There are plenty of solid opportunities to explore. Checking the Weeks 15-17 playoff schedule, the most efficient “team cluster” is also realistically attainable, considering ADP. Vikings – Giants – Colts. This cluster is the only team combination during the playoffs which sees one team play two opponents, who then play each other. The supplemental “one-off” games for each of these teams during the 3-week playoffs include the Packers, the Commanders, and the Chargers.
Player combos can be had in a variety of ways, so draft-slot is not a major factor when considering feasibility. At current ADP, a draft slot in the early first round usually gives you your choice of Jonathan Taylor or Justin Jefferson in the main cluster. A mid-first round draft slot allows you to take Austin Ekeler as a supplemental piece, or Dalvin Cook from the main cluster. If you are picking in the late first round, Cook has fallen there, but your best move, if he is gone, might be to pick a player on an explosive offense outside of these clusters, and/or at a position that could be considered weak within this cluster, like TE.
A good selection might be Kelce in the latter situation, or one of Diggs/Adams/Lamb in the former. As the second round winds back through, Saquon Barkley and Aaron Jones make their appearances. Then as you approach and progress through the rounds 2/3 turn, we see WRs from the Chargers in Williams and Allen, and Michael Pittman from the Colts. As the draft goes on (being attentive to ADP), mix in players from other potent offenses, complete secondary stacks, and ensure proper roster construction.
Getting any of the QBs from the main cluster shouldn’t prove to be too difficult, because the cost of Kirk Cousins, Daniel Jones, and/or Matt Ryan are all fairly reasonable. Cousins will be in a more pass happy offensive scheme this year under new offensive coordinator Wes Phillips. Daniel Jones can also celebrate the addition of a significantly more competent coaching staff. Matt Ryan may be playing behind the best offensive line he’s ever had, with teams focusing their primary defensive efforts on stopping the run game and generational talent Taylor.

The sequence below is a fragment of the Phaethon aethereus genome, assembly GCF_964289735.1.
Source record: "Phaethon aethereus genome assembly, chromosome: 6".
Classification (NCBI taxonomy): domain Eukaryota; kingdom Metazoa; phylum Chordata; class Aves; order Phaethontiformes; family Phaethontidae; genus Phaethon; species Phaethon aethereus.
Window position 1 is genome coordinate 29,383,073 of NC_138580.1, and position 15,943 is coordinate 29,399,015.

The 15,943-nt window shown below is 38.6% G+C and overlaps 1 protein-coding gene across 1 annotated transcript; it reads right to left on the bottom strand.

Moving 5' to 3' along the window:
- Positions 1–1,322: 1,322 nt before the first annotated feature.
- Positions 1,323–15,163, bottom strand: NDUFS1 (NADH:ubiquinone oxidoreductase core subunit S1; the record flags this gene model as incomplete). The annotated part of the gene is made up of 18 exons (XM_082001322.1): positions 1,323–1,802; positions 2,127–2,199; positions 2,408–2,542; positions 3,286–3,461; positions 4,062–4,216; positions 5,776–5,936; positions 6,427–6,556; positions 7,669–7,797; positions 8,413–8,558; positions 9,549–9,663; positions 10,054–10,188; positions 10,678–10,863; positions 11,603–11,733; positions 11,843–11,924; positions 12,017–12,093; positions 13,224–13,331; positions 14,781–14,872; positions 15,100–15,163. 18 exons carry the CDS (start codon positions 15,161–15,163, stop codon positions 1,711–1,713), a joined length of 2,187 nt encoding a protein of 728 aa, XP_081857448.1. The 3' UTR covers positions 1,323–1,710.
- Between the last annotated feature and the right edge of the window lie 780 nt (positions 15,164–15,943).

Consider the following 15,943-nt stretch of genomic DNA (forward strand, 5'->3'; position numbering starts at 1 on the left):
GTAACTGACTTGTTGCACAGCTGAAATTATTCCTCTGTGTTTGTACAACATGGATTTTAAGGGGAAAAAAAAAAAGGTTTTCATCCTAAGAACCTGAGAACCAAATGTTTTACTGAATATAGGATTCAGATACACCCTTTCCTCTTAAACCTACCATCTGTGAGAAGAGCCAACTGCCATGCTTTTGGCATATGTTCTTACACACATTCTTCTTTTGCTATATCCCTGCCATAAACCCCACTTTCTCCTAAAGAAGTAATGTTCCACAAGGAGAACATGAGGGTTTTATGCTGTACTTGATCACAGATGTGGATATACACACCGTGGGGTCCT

Looking to the supplemental cluster, you could level up by taking Justin Herbert – especially if you are stacking him with any of the three aforementioned Chargers skill players. Or you could turn to reigning MVP Aaron Rodgers, whose wide receiver stacking options are uninspiring yet very affordable. Targeting the third supplemental cluster QB – Carson Wentz – is not without risk, but we can’t ignore him as an option. The Commanders’ WR room does not lack talent, with newly-extended McLaurin and 2022 first-rounder Jahan Dotson, and there are two excellent pass catching running backs on the roster for check downs and designed plays. Try not to miss on an elite TE, but if you do, the options in both the main cluster and the supplemental cluster are easy to procure considering ADP.
This exercise can work with other team clusters as well. Some intriguing options include clusters featuring elite teams like Buccaneers – Bengals – Cardinals (players from Bills, Broncos, and Panthers make for supplemental pieces), or sneaky, less-desirable clusters, like Bears – Eagles – Bills (supplemented by Lions – Dolphins – Cowboys). The possibilities go on.
When drafting your BBM3 entries, the goal is to be unique without illogically giving away too much ADP value. So be creative, but draft smart. Inevitably, when you are tempted to laser-focus your attention on drafting only correlated players from the popular Week 17 games, don’t succumb to tunnel vision. Of course, you can build your portfolio and get your desired exposures. Sure, itch that scratch by having a few entries with heavy Week 17 chalk – but don’t neglect stacks and correlations for weeks 15 and 16. Just remember that drafting the same player and team combinations as everyone else is akin to mutually assured destruction. I hope to see you in the final. Don’t bomb!